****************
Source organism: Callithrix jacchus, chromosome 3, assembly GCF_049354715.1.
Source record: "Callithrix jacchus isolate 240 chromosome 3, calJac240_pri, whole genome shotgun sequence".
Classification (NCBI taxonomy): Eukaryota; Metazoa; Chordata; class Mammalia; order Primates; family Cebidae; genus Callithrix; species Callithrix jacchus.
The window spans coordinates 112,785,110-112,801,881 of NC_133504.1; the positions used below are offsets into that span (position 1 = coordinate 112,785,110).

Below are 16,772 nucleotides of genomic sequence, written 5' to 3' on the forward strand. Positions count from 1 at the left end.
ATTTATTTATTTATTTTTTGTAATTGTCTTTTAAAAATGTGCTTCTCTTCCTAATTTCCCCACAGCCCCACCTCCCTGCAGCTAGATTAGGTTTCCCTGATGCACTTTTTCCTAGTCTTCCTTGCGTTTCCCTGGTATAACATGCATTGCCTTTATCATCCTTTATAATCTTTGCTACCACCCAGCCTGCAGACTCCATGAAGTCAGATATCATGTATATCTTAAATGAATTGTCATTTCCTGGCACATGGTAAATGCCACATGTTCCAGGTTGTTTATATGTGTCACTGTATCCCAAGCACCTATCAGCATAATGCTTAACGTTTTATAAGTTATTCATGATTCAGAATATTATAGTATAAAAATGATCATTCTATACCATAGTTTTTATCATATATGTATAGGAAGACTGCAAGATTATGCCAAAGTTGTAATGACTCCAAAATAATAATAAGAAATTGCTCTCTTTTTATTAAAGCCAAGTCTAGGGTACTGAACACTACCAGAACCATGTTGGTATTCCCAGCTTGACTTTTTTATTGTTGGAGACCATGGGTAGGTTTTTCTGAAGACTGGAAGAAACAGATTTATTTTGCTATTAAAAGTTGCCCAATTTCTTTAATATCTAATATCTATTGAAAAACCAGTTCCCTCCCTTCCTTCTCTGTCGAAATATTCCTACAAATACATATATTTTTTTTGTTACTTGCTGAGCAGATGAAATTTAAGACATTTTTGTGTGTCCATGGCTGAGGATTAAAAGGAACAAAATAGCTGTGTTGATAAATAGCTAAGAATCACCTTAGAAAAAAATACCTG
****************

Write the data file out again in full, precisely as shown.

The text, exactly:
Source organism: Callithrix jacchus, chromosome 3, assembly GCF_049354715.1.
Source record: "Callithrix jacchus isolate 240 chromosome 3, calJac240_pri, whole genome shotgun sequence".
Classification (NCBI taxonomy): Eukaryota; Metazoa; Chordata; class Mammalia; order Primates; family Cebidae; genus Callithrix; species Callithrix jacchus.
The window spans coordinates 112,785,110-112,801,881 of NC_133504.1; the positions used below are offsets into that span (position 1 = coordinate 112,785,110).

Below are 16,772 nucleotides of genomic sequence, written 5' to 3' on the forward strand. Positions count from 1 at the left end.
ATTTATTTATTTATTTTTTGTAATTGTCTTTTAAAAATGTGCTTCTCTTCCTAATTTCCCCACAGCCCCACCTCCCTGCAGCTAGATTAGGTTTCCCTGATGCACTTTTTCCTAGTCTTCCTTGCGTTTCCCTGGTATAACATGCATTGCCTTTATCATCCTTTATAATCTTTGCTACCACCCAGCCTGCAGACTCCATGAAGTCAGATATCATGTATATCTTAAATGAATTGTCATTTCCTGGCACATGGTAAATGCCACATGTTCCAGGTTGTTTATATGTGTCACTGTATCCCAAGCACCTATCAGCATAATGCTTAACGTTTTATAAGTTATTCATGATTCAGAATATTATAGTATAAAAATGATCATTCTATACCATAGTTTTTATCATATATGTATAGGAAGACTGCAAGATTATGCCAAAGTTGTAATGACTCCAAAATAATAATAAGAAATTGCTCTCTTTTTATTAAAGCCAAGTCTAGGGTACTGAACACTACCAGAACCATGTTGGTATTCCCAGCTTGACTTTTTTATTGTTGGAGACCATGGGTAGGTTTTTCTGAAGACTGGAAGAAACAGATTTATTTTGCTATTAAAAGTTGCCCAATTTCTTTAATATCTAATATCTATTGAAAAACCAGTTCCCTCCCTTCCTTCTCTGTCGAAATATTCCTACAAATACATATATTTTTTTTGTTACTTGCTGAGCAGATGAAATTTAAGACATTTTTGTGTGTCCATGGCTGAGGATTAAAAGGAACAAAATAGCTGTGTTGATAAATAGCTAAGAATCACCTTAGAAAAAAATACCTG